Saturday, June 9, 2012

Why Texas Is Great

I'm writing this from the Libertarian Party Of Texas State Convention. 

Here's one of the many reasons why Texas is great..... 

While NYC mayor Bloomberg is wanting to ban large sodas,

While Mrs. Obama is wanting to regulate school lunches,

While England is considering a ban of sharp knives,


The Texas Department of Transportation said today a toll road being built from San Antonio to north of Austin could be the first road in the country to have a posted 85 mile per hour speed limit.

"It was designed under extremely high design parameters," said Darren McDaniel, the Speed Management Director for the department, which builds and manages all Texas highways.

The highway, called State Highway 130, is being built to take traffic loads off of the heavily overcrowded Interstate 35 between San Antonio and north of Austin, a stretch which is one of the most congested in the country. Most of the highway is built, and posted at 80 miles per hour, and the remainder is set to be opened before the end of this year.

This is why Texas rocks.  We've got places to go, people to see, things to do.  Please stay out of our passing lanes !!

Only 15 more MPH until we reach our goal. 


Kent McManigal said...

Why does that road "need" a speed limit at all? Statist idiots.

Anonymous said...

This is great & all, but 130 is a TOLL ROAD.

I'm guessing they're not raising the speed limit on the roads near it where if you don't want to pay the toll for a road your taxes have already* paid for you still have to drive 45 mph.

CenTexTim said...

I had the same thought as Kent "no speed limit" McManigal.

Anon, FWIW the speed limit on some stretches of interstate highways in TX is 80. On many others it's 75.

Actually, this raises an issue I have a hard time dealing with when it comes to Libertarians - where to draw the line between personal liberty and protecting us from each other. I'm sure everyone reading this believes that we are capable enough drivers that we don't need a speed limit. But those other idiots out there ... please save me from them.

Lawsuits, insurance settlements, fines or jail time - if there's a fatal accident all that is after the fact. Speed limits and police presence may not prevent all accidents, but they do reduce the number of them.

So ... where's the line?

Kent McManigal said...

CenTexTim- I guess what makes me different from others is that I never say "But those other idiots out there ... please save me from them."

Part of being a "capable enough driver" is not needing to be saved from the bad drivers. (Not saying I am that great, but...) It is MY job to watch out for the other guys. It is MY job to try to avoid getting hit. I may not succeed every time, but cops don't make accidents impossible, either. I'll take liberty over "protection" every time.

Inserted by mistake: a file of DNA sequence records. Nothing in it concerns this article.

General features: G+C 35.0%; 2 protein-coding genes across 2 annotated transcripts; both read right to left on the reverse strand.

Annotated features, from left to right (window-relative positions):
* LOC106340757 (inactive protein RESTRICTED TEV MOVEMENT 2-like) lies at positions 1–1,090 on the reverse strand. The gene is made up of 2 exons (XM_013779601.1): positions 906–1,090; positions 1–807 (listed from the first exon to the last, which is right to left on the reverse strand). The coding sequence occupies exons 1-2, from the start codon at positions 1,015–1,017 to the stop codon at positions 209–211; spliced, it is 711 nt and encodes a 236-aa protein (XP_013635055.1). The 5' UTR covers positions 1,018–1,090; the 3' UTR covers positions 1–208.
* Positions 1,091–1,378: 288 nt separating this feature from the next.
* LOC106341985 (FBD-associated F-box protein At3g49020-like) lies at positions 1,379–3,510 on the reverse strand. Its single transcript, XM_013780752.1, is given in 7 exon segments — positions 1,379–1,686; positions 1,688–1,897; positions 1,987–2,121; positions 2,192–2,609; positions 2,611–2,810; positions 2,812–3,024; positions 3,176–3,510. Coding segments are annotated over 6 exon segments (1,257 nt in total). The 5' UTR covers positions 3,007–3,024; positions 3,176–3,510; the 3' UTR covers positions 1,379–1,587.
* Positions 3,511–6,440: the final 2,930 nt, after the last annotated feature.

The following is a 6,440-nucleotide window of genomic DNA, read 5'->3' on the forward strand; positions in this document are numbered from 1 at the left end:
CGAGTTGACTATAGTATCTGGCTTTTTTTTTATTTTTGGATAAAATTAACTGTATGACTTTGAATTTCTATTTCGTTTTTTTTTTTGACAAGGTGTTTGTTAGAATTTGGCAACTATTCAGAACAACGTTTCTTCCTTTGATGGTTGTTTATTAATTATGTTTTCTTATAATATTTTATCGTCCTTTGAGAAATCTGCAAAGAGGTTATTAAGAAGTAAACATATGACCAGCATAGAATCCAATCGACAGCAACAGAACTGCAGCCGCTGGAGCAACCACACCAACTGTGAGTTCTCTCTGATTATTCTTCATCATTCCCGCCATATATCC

If you can't protect yourself from others, no one else can do it for you.

CenTexTim said...

Kent - thanks for the response. I agree with the gist of your remarks, but I'm still left with the original question: where is the line between personal liberty and government? To continue with the traffic laws example, it seems reasonable for the government to institute a set of laws to regulate behavior on public roads (drive on the right, stop at red lights, etc.). It also seems reasonable to grant the government limited powers to enforce those laws.

I'm not being argumentative. I'm just trying to understand the Libertarian position on such matters.

Kent McManigal said...

There should be no such thing as "public roads" to begin with. They are built on property that was either stolen or bought with stolen (or counterfeited) money, and are maintained with stolen money. And, the government accepts no reasonable liability for your safety and the safety of your property while you are on that road. The liability is one-sided. If you hit a pothole, the damage is not repaired (except in extraordinary circumstances).

I would rather have the option of using private roads where I can refuse to do business with a provider who doesn't maintain his roads or accept liability if he fails. Or if he has too many draconian rules, and decides he can waylay travelers on a whim to extort extra money from them I would not use his roads. Any monopoly is a bad idea, and no monopoly can survive without government protection- especially government monopolies.

Have you seen what happened to some European cities when they removed all traffic signals? Fewer accidents and faster commutes (watch part 1, also).

Things like driving on the right could be required by the road owner. Most likely, a requirement would not be necessary. Most people don't want to be in a collision, and those who do wouldn't obey the rule anyway.

So, no, in my opinion it is not reasonable to grant government any powers to do something they shouldn't be doing in the first place- controlling the roads.

Liberty is the freedom to to anything that doesn't violate any other person's equal and identical liberty; anything you have a right to do. No one, and no group, has the legitimate authority to violate that.

So, where is the line between personal liberty and government? It erases government entirely.

Dr Ralph said...

CenTexTim - I'm with you.

CenTexTim said...

Wow, talk about politics making strange bedfellows...

Unknown said...

This was published in June 13 at 7am and is now on 80 websites in America and in 18 countries.

Libertarian Party Supports Islamic Terrorists